Monday, January 20, 2014

The Transformers Thunderous Thirty #25 - Prowl

Prowl was one of my first Transformers, and so I've always had some affection for the character. Unfortunately, my impression of the character differs significantly from the now-prevailing opinion held by most fans. Personally, I think Prowl has gotten a bad rap.

Prowl's original Tech Specs bio calls him "a listener, not a talker," and emphasizes that Prowl is a being devoted to reason and logic. I have thus always imagined Prowl as a perhaps-friendlier version of Mr. Spock, and Prowl's (admittedly unremarkable) appearances in the cartoon seemed to support this interpretation. Unfortunately, because those appearances in the cartoon were so few, and did so little to flesh out Prowl's personality as distinctive (and Prowl's comic appearances of the era did even less), another interpretation has since taken predominance.

In the last few issues of the Marvel comic before it was cancelled (and presumably in some issues exclusive to the UK, as well), Simon Furman started writing Prowl as a foil to the aggressive Grimlock (undeniably Furman's favorite character). While Grimlock was promoted to the role of Autobot leader (completely ignoring Grimlock's earlier, undeniably disastrous, run as leader under previous writer Bob Budiansky), Prowl became a whiny, very un-reasonable character who opposed everything Grimlock wanted to do (and, adding insult to injury, Grimlock was invariably proven right in these arguments). Prowl came off as the guy who thinks he's smarter than everyone else, and thus comes off as a condescending jerk who everyone hates. Unfortunately, this is the characterization of Prowl that seems to have stuck.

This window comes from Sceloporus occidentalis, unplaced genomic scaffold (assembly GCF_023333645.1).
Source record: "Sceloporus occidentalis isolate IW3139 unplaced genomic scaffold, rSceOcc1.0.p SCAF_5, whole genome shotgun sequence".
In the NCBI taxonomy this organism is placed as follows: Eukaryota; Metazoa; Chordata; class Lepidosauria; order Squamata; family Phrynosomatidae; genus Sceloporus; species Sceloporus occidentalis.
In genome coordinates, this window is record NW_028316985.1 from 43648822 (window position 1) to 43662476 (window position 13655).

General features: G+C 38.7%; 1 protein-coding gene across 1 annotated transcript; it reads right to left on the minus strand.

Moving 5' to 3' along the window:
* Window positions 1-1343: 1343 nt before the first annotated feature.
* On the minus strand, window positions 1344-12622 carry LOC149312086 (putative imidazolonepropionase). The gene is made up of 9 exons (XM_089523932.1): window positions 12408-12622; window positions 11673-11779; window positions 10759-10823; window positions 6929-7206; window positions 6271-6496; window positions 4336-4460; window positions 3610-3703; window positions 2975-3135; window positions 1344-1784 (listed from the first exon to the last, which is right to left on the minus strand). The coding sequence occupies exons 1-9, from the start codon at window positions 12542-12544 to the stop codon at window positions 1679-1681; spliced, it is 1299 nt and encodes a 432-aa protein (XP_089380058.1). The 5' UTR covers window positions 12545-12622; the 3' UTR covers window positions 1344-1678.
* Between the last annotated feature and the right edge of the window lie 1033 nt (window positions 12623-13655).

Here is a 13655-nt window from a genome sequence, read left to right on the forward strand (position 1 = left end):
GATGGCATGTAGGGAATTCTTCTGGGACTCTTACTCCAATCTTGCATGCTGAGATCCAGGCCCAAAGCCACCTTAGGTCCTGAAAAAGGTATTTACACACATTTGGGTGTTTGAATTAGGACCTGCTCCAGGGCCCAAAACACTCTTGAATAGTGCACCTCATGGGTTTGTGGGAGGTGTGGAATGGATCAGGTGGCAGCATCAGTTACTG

In fact, recent interpretations of the character have only heightened Prowl's antisocial tendencies, making him into an almost amoral schemer willing to do horrible things so long as he believes (again, being smarter than everyone else, after all) that it is to the Autobots' benefit in the long run.

These less-flattering versions of Prowl's character have held dominance for far too long now to ever expect a return to the "friendly Spock" interpretation that never really got any meaningful appearance in the fiction in the first place, but that's still the way I prefer to see the character, and I'm sticking to that.

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